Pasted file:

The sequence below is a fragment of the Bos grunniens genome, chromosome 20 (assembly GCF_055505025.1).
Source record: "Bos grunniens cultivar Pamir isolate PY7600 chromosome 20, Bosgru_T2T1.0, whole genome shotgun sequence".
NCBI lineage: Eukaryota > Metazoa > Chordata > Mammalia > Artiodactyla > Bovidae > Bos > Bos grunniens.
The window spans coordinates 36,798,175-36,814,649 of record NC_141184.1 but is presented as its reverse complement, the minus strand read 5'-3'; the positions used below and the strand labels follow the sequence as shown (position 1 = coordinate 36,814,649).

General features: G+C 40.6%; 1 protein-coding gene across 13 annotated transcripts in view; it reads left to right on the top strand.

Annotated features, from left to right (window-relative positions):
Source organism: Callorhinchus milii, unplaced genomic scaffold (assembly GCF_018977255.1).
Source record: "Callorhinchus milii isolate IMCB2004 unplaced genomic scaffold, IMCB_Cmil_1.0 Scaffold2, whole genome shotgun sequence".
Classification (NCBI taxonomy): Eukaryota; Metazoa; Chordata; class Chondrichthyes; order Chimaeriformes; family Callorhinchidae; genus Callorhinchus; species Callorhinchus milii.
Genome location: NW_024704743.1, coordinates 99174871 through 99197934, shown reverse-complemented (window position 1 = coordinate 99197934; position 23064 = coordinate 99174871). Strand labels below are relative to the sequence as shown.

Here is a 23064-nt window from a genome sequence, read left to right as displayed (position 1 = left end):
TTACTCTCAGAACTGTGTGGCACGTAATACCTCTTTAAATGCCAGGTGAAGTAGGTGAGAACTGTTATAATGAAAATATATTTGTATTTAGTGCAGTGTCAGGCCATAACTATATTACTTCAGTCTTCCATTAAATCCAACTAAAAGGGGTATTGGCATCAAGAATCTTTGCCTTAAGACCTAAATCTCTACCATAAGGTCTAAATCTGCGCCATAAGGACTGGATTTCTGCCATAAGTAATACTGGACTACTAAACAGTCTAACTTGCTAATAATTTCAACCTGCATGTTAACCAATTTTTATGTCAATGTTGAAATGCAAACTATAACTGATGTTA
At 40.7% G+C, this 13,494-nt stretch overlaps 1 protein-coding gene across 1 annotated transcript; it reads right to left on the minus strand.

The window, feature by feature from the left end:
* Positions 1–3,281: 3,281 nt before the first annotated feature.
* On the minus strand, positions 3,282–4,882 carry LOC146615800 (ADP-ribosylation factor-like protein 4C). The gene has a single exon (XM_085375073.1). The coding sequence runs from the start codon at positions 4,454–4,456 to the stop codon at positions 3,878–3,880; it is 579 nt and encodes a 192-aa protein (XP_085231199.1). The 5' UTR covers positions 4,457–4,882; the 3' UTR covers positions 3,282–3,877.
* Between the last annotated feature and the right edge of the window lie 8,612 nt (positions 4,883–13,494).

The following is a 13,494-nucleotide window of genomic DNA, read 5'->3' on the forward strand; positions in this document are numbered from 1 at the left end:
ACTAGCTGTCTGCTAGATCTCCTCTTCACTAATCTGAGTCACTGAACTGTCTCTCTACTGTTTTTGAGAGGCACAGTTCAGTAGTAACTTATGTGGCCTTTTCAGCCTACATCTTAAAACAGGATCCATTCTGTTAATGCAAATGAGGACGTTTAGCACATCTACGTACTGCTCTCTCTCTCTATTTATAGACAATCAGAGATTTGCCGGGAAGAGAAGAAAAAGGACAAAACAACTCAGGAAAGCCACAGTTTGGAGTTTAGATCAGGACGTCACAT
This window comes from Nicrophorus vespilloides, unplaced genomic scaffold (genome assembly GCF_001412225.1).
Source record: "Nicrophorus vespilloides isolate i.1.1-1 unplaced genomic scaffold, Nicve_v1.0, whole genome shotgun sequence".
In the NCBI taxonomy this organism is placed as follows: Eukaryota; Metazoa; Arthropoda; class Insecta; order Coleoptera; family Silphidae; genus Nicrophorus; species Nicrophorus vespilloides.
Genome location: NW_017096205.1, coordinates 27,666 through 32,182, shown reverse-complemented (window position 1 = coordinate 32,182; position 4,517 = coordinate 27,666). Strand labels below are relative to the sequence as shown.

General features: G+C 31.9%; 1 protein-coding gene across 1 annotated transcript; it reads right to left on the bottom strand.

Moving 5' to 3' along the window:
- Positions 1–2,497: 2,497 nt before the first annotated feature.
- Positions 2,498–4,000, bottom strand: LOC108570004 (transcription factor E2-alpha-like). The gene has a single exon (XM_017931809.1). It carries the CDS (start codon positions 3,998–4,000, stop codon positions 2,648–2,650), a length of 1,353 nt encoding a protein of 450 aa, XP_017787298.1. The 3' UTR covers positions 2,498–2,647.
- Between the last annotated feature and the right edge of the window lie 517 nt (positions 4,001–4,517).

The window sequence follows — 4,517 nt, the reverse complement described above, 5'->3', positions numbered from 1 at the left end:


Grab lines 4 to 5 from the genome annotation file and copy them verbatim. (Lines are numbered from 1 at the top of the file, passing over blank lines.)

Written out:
The window spans coordinates 36,798,175-36,814,649 of record NC_141184.1 but is presented as its reverse complement, the minus strand read 5'-3'; the positions used below and the strand labels follow the sequence as shown (position 1 = coordinate 36,814,649).

General features: G+C 40.6%; 1 protein-coding gene across 13 annotated transcripts in view; it reads left to right on the top strand.